According to a Biden administration official, a Chinese spy base or facilities in Cuba that could intercept electronic signals from nearby US military and commercial buildings have been up and running since before 2019, when they were upgraded.
The official, speaking on condition of anonymity to discuss sensitive intelligence, said the spy base was a problem the Biden administration inherited from former President Donald J. Trump. After Mr. Biden took office, his administration was briefed on the base in Cuba and plans China was considering to build similar facilities around the world, the official said.
The existence of an agreement to build a Chinese spy facility in Cuba, first reported Thursday by The Wall Street Journal and also reported by The New York Times and other outlets, prompted an energetic response from Capitol Hill. In a joint statement, Senator Mark Warner, a Democrat of Virginia and chairman of the Senate Intelligence Committee, and the panel’s top Republican, Senator Marco Rubio of Florida, said they were “deeply disturbed by reports that Havana and Beijing they are working together to target the United States and our people.”
John Kirby, the National Security Council spokesman, denied the reports at the time, saying they were “not accurate”. He added that “we have had real concerns about China’s relationship with Cuba, and we have been concerned since day one of the administration about China’s activities in our hemisphere and around the world.”
But a US official familiar with the intelligence cited in Thursday’s reports insisted that China and Cuba had reached an agreement to improve existing spy capabilities.
Carlos F. de Cossio, Cuba’s deputy foreign minister, tweeted on Saturday that the latest reports of spy facilities were “defamatory speculation.”
Some of the Biden administration’s critics in Congress questioned the reasons for the administration’s response.
“Why has the Biden administration previously denied these reports of a CCP spy base in Cuba? Why did they downplay the CCP’s ‘stupid’ spy balloon?” Rep. Mike Gallagher of Wisconsin, the Republican chairman of the House Select Committee looking into strategic competition with China, said in a statement Saturday, referring to the Communist Party of China with his initials.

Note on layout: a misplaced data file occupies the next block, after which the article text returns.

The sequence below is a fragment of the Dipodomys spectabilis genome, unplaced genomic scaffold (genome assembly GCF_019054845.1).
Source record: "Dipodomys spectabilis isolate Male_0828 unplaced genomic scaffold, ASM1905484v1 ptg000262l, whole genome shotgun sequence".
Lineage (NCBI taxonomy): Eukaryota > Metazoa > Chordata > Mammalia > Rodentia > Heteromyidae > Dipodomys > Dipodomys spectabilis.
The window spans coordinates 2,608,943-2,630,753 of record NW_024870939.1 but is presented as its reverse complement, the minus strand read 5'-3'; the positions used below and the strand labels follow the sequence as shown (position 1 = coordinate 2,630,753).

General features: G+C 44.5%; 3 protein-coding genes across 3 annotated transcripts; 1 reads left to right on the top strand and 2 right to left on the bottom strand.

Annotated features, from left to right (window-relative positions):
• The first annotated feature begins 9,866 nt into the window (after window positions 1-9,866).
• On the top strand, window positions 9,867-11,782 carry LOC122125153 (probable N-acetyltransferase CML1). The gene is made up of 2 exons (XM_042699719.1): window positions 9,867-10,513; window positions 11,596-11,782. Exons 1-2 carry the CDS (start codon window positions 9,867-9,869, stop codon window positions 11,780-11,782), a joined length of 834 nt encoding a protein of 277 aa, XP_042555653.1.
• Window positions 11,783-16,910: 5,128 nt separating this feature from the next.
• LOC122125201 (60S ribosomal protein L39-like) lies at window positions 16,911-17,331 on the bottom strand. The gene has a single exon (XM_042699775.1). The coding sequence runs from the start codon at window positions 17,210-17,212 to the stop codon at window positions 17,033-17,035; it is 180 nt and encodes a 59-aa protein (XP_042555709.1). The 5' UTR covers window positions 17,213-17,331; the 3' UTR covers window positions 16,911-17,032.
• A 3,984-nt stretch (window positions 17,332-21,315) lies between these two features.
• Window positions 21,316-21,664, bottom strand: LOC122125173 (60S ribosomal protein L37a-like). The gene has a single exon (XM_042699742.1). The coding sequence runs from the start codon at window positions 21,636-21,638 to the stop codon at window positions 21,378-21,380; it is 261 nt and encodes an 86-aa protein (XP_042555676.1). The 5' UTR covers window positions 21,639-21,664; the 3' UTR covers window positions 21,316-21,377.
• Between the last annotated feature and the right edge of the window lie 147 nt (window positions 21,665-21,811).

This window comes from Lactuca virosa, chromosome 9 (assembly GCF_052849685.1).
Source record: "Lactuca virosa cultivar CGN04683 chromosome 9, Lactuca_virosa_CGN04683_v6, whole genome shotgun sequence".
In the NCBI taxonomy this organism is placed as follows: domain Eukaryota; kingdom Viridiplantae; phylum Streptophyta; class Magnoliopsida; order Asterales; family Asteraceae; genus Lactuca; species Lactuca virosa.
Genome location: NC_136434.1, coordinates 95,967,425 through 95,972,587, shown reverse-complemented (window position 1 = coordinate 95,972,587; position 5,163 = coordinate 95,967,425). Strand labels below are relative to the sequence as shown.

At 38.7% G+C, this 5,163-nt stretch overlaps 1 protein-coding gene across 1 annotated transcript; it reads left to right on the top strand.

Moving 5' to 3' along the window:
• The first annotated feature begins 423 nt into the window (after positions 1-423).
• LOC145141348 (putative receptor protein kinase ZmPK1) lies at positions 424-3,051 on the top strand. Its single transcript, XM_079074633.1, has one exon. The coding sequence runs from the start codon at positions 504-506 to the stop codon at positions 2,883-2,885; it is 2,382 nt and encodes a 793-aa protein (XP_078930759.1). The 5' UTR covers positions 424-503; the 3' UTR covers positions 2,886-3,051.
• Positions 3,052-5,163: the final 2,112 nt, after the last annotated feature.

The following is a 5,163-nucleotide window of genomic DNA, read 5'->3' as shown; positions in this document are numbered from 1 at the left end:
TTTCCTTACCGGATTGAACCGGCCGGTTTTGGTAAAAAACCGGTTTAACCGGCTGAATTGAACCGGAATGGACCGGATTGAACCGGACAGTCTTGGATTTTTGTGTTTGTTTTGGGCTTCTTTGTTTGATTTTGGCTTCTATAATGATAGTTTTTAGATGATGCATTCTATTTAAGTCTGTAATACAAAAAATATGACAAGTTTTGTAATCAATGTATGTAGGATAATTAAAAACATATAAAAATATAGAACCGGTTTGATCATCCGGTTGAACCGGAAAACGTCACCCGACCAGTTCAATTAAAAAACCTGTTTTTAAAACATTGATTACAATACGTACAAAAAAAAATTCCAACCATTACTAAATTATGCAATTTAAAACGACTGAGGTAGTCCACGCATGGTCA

The Biden administration has been working to thwart China’s continued efforts to gain a foothold in the region and elsewhere, an administration official said, mainly by engaging diplomatically with nations China was pursuing as potential hosts for such bases. The official added that the administration had slowed down China’s plans but declined to provide details.
While Beijing’s global efforts to build military bases and listening outposts have been documented before, the reports have detailed the extent to which China is moving its intelligence-gathering operations ever closer to the United States. The coast of Cuba is less than 100 miles from the nearest part of Florida, a distance close enough to improve China’s technological ability to conduct intelligence signals, monitoring electronic communications across the southeastern United States, which is home to several military bases.
China and the United States regularly spy on each other’s activities, and Cuba’s proximity has long made it a strategically valuable foothold for US adversaries, perhaps most famously during the Cold War, when the Union Soviet attempted to stockpile nuclear missiles on the island nation during the Cuban Missile Crisis.
A spokesman for China’s foreign ministry, Wang Wenbin, said on Friday in response to the news, “The United States is the global hacking champion and surveillance superpower.”
The reports also emerged at an awkward time for the Biden administration, which has been trying to normalize relations with China after a long period of heightened tensions. Last year, several diplomatic, military and climate engagements between the two countries were frozen after spokeswoman Nancy Pelosi visited Taiwan over objections from Beijing, which considers the autonomous island part of her territory.
High-level meetings, including an official trip by Secretary of State Antony J. Blinken, were canceled again earlier this year after a Chinese spy balloon was seen crossing the United States by people on the ground and tracked hovering near sensitive military sites.
Mr. Blinken is now scheduled to travel to Beijing for meetings starting June 18, and it’s unclear whether revelations of a Chinese spy facility so close to US soil could complicate those plans. Other issues hover over the trip, including growing calls that China release Yuyu Dong, a prominent journalist detained since February last year and awaiting trial on spying charges that his family believes are false. Mr. Dong, a former Nieman fellow at Harvard, has transparently met American and Japanese diplomats and journalists in Beijing for years.